Content Creation

Does the idea of writing content and copy make you cringe?

Or do you lack an on-site team who can create content for you?

Had bad experiences with content creators in the past?

Good news! I am the antidote to flaky freelancers, clueless content creators, and capricious copywriters.

Content your way.

Get help with an existing content strategy. Launch a strategy I’ve already given you. Fill in a couple of gaps with some one-off pieces.

What kind of content? Any kind you can think of. If it’s a piece of marketing collateral, you’ve come to the person who can make it happen for you.  It’ll be on time. Clearly written. Ready to rock and roll.

Here’s the rundown on the types of content I can create for you.


Create a case that gives your customers a reason to purchase your products and services. Appeal to their needs, wants, and pain points. Not with hype, but with empathy and an honest understanding of where they’re coming from.

This type of content includes:

  • Web copy
  • Landing page copy
  • Email copy
  • Ad copy
  • Video scripts

Ad copy, by the by, includes any ad, including PPC ads*, radio ads, and traditional printed collateral like brochures and trade show materials.

*Copy is the only aspect of PPC I will handle. I can refer you to some excellent PPC specialists if you are looking for help with setting a budget, bidding on keywords, or deciding whether it’s worth it to you to boost that Facebook or Instagram post. If you want me to craft words, I’m an expert. If you want me to mess around with ad spend budgets, I’m hopeless. There are really dumb poodles who are better suited to messing with ad spend budgets.

Customer-Facing Content

Customer-facing content isn’t the same thing as copy. This content is designed to answer customer questions. You can also use it to tell customers things that will make your process go a lot smoother for them.

This kind of content includes FAQs, in-depth service pages, learning center pages, video scripts which speak directly to customer questions and concerns, and blog posts which are not meant to be shared. For example, if your customer can save $500 just by sending you seven feathers and some incense, you might put together a blog post which tells them so, and which explains why this feather and incense thing is helpful. Nobody’s going to run off and share this post. Nobody’s going to link to it. It’s still really gosh darn useful, and it helps you make sales.

Not all of this stuff has to be basic. Case studies count as customer-facing content too, and those can be both in-depth and powerful.

Audience-Facing Content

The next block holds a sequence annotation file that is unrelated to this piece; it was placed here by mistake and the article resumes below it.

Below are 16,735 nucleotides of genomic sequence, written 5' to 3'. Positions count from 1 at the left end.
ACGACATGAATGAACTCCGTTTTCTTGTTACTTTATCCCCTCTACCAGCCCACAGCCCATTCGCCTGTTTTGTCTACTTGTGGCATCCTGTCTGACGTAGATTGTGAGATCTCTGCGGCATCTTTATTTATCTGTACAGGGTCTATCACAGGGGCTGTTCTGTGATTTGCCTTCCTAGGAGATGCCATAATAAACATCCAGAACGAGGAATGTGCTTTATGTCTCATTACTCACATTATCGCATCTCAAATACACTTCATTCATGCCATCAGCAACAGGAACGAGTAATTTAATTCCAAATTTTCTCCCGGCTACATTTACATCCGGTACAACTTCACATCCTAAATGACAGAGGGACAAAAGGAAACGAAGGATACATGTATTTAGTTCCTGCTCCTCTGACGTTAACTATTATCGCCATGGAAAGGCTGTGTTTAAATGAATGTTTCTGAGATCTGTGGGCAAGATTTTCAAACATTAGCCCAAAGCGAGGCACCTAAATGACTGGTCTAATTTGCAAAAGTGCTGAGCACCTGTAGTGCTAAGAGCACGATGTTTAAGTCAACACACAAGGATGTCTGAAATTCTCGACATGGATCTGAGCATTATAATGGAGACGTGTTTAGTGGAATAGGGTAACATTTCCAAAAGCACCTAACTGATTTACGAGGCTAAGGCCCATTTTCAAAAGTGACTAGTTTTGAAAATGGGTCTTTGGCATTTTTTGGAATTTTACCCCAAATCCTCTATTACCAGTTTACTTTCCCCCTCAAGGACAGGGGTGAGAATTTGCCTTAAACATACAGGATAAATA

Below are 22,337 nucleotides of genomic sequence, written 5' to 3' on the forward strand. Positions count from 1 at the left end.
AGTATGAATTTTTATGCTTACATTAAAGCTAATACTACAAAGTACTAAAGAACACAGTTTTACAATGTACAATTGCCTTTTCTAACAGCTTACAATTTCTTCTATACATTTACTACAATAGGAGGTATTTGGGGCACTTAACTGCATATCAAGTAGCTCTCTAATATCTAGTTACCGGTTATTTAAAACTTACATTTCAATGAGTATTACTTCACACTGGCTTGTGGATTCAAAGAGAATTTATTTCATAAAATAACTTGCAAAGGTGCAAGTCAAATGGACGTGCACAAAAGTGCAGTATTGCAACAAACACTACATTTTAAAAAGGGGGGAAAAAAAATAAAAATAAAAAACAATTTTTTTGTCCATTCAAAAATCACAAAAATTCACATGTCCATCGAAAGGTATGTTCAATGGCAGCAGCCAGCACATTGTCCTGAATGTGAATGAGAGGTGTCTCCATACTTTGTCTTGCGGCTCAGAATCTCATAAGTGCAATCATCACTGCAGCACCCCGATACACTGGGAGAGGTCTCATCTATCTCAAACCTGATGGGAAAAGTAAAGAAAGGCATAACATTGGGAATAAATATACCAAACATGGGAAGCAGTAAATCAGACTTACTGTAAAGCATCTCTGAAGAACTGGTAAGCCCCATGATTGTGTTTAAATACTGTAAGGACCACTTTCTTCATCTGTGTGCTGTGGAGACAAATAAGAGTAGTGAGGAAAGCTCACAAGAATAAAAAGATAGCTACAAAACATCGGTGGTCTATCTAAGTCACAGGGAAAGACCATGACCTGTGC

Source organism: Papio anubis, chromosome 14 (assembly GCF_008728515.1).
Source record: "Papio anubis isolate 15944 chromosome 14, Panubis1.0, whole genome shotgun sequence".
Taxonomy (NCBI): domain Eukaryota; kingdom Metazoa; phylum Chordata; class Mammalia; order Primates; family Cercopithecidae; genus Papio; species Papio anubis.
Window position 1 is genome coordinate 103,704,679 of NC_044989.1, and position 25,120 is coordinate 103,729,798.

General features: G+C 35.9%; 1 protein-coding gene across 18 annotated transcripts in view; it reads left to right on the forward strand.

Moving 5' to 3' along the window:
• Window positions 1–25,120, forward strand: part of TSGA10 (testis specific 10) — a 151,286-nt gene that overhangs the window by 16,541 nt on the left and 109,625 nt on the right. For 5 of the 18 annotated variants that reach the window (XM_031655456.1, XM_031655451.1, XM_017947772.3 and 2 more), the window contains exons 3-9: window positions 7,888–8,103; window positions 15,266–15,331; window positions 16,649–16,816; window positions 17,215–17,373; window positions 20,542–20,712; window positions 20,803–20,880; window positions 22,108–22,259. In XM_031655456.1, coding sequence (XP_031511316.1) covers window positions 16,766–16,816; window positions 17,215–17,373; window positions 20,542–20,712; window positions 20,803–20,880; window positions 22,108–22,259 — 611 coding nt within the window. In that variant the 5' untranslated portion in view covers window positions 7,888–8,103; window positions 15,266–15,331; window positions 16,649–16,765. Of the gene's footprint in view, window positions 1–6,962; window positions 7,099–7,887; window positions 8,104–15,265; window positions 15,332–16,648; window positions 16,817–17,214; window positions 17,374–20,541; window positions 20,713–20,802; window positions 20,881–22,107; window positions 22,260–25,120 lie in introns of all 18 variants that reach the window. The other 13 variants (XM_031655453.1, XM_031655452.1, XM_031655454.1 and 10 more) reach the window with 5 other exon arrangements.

This is content meant to interest, surprise, and delight.

There is a Venn diagram going on here. There are customers and there are audience members. Some people will be both.

Some won’t ever buy anything, and that’s okay. If they like, share, and link to your content then they’re helping you out. They’re basically doing a whole lot of free marketing for you because you gave them a whole lot of free information they really liked and needed. Don’t think it serves no selling purpose. It helps you forge relationships with people who may eventually buy from you. It helps you build trust.

Here’s an example of the difference between CF content and AF content. Let’s say you are a rare coin company.

Customer-facing content might include pages with titles like: How to Take Care of Your Coins. It’s useful, it answers a customer question, and, bonus, it keeps them from devaluing their coins. Which is nice for you, because it avoids a situation wherein the customer does something stupid to a rare coin and then gets ticked off at you because the coin is now worthless. This stuff performs better in a “learning center” than it does in a blog.

Creating great audience-facing content might mean launching an entire online magazine devoted to numismatics, and might include articles like: Every Coin Has a Story: An Interview with Buddy Ebsen. Or 13,000 New Orleans Mint Morgan Dollars Surface After 55 Years. You might have some how-to articles in there too, but they’ll go way beyond the basics, and may include expert quotes or original research.

One of the reasons people get into trouble is they confuse audience-facing content with customer-facing content. Sometimes they’re the same. Usually, they’re anything but. Professionals like lawyers, healthcare providers, and accountants can get away with treating these types of content exactly the same way. Most companies can’t.

This content also includes things like documentaries about the way customers are using your services to change the world, white papers which truly provide answers to pressing industry issues, ebooks, physical books, trade pub articles, webinars, infographics, and basically anything else that speaks to things your audience cares about without directly selling to them. Without, in many cases, talking about your company, product, or service at all. People are pretty smart. They can see your logo right at the top of your website. They know who is providing all this amazing stuff to them.

In any case, I create all of these types of content and am more than happy to do so.

Social Content

Both customer-facing and audience-facing content make amazing social content, especially when it’s all chopped up into little pieces and delivered bite-sized. What else performs well on social? Real (not stock) photos of your office, staff, work, whatever. If you have those and give them all to me, I can make some great social content out of them.

Got a project for me?

I can’t wait to hear about it. Just use the calendar below to schedule an introductory call with me.